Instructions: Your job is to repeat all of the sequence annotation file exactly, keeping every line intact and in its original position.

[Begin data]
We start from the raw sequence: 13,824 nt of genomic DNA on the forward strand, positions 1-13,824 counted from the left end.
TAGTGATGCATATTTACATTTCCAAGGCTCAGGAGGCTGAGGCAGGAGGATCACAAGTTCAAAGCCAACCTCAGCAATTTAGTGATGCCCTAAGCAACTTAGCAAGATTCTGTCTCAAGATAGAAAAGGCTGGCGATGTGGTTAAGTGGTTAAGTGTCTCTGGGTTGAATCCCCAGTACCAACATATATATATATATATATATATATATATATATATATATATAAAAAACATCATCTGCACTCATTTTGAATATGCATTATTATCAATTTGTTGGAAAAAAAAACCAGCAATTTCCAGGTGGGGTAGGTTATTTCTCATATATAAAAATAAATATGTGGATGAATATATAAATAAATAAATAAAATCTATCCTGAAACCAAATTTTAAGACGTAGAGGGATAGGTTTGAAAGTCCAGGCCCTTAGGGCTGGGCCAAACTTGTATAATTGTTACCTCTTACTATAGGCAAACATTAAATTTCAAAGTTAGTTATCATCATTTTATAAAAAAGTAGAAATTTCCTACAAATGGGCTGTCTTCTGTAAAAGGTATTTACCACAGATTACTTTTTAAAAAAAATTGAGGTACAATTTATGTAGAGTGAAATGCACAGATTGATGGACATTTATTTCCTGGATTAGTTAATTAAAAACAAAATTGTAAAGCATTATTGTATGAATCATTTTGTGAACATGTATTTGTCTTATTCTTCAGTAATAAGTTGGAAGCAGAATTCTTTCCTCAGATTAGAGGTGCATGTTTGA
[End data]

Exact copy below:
We start from the raw sequence: 13,824 nt of genomic DNA on the forward strand, positions 1-13,824 counted from the left end.
TAGTGATGCATATTTACATTTCCAAGGCTCAGGAGGCTGAGGCAGGAGGATCACAAGTTCAAAGCCAACCTCAGCAATTTAGTGATGCCCTAAGCAACTTAGCAAGATTCTGTCTCAAGATAGAAAAGGCTGGCGATGTGGTTAAGTGGTTAAGTGTCTCTGGGTTGAATCCCCAGTACCAACATATATATATATATATATATATATATATATATATATATATAAAAAACATCATCTGCACTCATTTTGAATATGCATTATTATCAATTTGTTGGAAAAAAAAACCAGCAATTTCCAGGTGGGGTAGGTTATTTCTCATATATAAAAATAAATATGTGGATGAATATATAAATAAATAAATAAAATCTATCCTGAAACCAAATTTTAAGACGTAGAGGGATAGGTTTGAAAGTCCAGGCCCTTAGGGCTGGGCCAAACTTGTATAATTGTTACCTCTTACTATAGGCAAACATTAAATTTCAAAGTTAGTTATCATCATTTTATAAAAAAGTAGAAATTTCCTACAAATGGGCTGTCTTCTGTAAAAGGTATTTACCACAGATTACTTTTTAAAAAAAATTGAGGTACAATTTATGTAGAGTGAAATGCACAGATTGATGGACATTTATTTCCTGGATTAGTTAATTAAAAACAAAATTGTAAAGCATTATTGTATGAATCATTTTGTGAACATGTATTTGTCTTATTCTTCAGTAATAAGTTGGAAGCAGAATTCTTTCCTCAGATTAGAGGTGCATGTTTGA